The Occupy Movement, which has already been hugely successful in thrusting issues of inequality and corporate power into the public discourse, faces a critical juncture. As many of the larger encampments in New York, Oakland, Philadelphia, and Los Angeles are shut down by the police, activists have been searching for the tactics to move beyond Occupation to Phase 2 of the movement. Some say that the movement now should evolve into the political arena, supporting policy ideas, running candidates for office, and putting pressure on politicians and corporations. Similarly, others argue that the next step is to develop a specific list of demands, which presumably could further policy initiatives and protests.
A different tactical response is to create what essentially would be a non-violent guerrilla movement in American cities. For example, Kalle Lasn, the Adbuster magazine publisher and originator of the Wall Street encampment idea, reportedly urged a new “swarming strategy of surprise attacks against business as usual.” The Chicago occupiers have resolved to have an event a day throughout the winter, such as defending foreclosed homes, sit-ins, banner drops, building parks, providing supplies to the homeless, or guerrilla theater and art. In the same vein, longtime social movement scholar and activist Francis Fox Piven foresaw some time ago that the movement would develop new phases, utilizing “other forms of disruptive protests that are punchier than occupying a square,” or “rolling occupations of public space.”
While determining the tactics of the next phase is critical to keeping the movement alive over the next weeks and months, the broader strategic goal is that of developing a truly long-term movement to transform society – measured not in seasons, but years or even decades. That task is one of sustainability. How can the Occupy Movement (OWS) develop the organizational, cultural and institutional forms to sustain a long term movement, yet also maintain its dynamism, horizontalism, direct democracy, creativity, militancy and transformative vision? No American social or political movement of the 20th century has been able to do so.
The 1960s Civil Rights and 30s CIO trade union movements initially had much of the militancy, creativity and direct democracy now exhibited by OWS. They utilized street protests, sit-ins, factory occupations, and boycotts. SNCC and some of the radical CIO unions practiced direct, participatory democracy. Their movements changed American society and resulted in lasting, meaningful reforms – which if OWS succeeds in emulating would be a remarkable achievement.
But those movements failed to achieve many activists’ goal of an egalitarian society. Perhaps more importantly, they were unsuccessful in sustaining their creativity, dynamism, militancy and vision in some non-bureaucratic forms or institutions that could continue the long-term fight to transform an unjust society into a just one. They seized the radical moment and achieved important reforms, but failed to sustain their transformative vision. Can OWS avoid that fate over the long haul?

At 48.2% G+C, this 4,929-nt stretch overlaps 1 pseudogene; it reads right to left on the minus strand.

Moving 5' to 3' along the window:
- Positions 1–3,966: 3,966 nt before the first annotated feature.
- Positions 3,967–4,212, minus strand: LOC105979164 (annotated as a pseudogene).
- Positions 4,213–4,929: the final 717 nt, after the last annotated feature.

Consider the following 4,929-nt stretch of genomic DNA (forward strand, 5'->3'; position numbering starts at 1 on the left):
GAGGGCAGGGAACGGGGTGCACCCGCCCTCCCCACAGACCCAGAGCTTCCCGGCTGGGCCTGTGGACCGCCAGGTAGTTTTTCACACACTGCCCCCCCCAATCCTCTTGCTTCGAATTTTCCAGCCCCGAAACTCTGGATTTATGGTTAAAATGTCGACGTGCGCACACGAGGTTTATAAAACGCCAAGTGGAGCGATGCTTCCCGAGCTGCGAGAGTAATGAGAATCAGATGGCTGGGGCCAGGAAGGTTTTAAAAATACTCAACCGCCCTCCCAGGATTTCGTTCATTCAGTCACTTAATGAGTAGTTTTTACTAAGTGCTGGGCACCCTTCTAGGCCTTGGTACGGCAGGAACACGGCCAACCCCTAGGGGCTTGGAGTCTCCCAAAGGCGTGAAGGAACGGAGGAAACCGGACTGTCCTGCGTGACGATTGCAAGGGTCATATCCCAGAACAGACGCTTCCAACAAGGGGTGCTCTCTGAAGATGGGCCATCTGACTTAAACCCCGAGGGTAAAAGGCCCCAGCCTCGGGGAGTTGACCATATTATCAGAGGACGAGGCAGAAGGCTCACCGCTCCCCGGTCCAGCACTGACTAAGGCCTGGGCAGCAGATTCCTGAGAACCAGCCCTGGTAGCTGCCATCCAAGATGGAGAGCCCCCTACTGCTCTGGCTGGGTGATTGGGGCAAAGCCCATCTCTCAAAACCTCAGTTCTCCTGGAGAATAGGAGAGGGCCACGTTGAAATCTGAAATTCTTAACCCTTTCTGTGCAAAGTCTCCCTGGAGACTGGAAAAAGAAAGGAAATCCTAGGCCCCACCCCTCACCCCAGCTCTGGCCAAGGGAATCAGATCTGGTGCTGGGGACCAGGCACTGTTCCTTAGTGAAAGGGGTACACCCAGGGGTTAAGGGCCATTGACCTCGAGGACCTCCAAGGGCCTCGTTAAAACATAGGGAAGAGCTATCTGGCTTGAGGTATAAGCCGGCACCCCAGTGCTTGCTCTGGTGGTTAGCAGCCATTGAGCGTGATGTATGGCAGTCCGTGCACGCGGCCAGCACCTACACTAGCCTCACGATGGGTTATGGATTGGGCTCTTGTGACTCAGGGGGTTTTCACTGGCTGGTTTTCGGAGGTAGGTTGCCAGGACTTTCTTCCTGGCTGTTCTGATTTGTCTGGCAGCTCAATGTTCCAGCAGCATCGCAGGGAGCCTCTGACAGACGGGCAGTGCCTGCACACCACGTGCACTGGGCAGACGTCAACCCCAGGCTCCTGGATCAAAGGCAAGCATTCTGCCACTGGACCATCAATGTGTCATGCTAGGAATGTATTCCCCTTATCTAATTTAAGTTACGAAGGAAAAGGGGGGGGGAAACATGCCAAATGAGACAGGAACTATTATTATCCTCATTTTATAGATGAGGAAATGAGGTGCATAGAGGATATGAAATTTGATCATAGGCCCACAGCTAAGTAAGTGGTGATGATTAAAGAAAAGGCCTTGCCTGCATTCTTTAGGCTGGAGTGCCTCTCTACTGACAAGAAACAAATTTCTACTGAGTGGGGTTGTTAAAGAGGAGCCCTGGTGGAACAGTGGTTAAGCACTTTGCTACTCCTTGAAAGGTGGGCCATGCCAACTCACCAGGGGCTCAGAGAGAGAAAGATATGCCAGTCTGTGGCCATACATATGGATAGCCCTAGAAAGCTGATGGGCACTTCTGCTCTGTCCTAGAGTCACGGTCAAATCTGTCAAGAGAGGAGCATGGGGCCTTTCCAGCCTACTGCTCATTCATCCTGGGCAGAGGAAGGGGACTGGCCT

There is no road map or magic formula for success in that project. Indeed, OWS’s spirit of creative experimentation and of an openness to new ideas must be at the heart of any effort to move beyond what has been accomplished in the past. As Naomi Klein put it in her speech to OWS, being horizontal and deeply democratic “are compatible with the hard work of building structures and institutions that are sturdy enough to weather the storms ahead.” But what lessons have we learned to help us in the long term task?
LESSONS OF OWS
Five main attributes of OWS have contributed to its massive success and provide the basis for its continuation as a radical alternative in the future.
1. Presenting a Narrative, World View or Declaration – Not Specific Demands
Until OWS, the left had not set forth an alternative narrative to that of the right or democratic party liberals. Such a narrative explains to people why we are in our present mess, who and what is responsible for our predicament, and offers a broad solution. The right has such a narrative: the evil is big government and the solution is to cut taxes and government spending. The liberal narrative tends to be that the lack of government oversight and a rigid adherence to free market capitalism is the problem and that more government regulation is the answer. The left has all too often simply presented a mélange of programmatic demands and a defense of government programs.
OWS presented a competing narrative that resonated with millions of people: corporate power and greed got us into this mess, the only way out is for the 99% to stand together to demand equality, justice and fairness. It is that broad perspective, narrative or worldview – as opposed to a laundry list of demands – that helped change the political debate. People see the world through a broad lens or framework – to convince or move them is not primarily a logical or factual process, but one of providing a lens or framework with which to view reality. OWS did just that.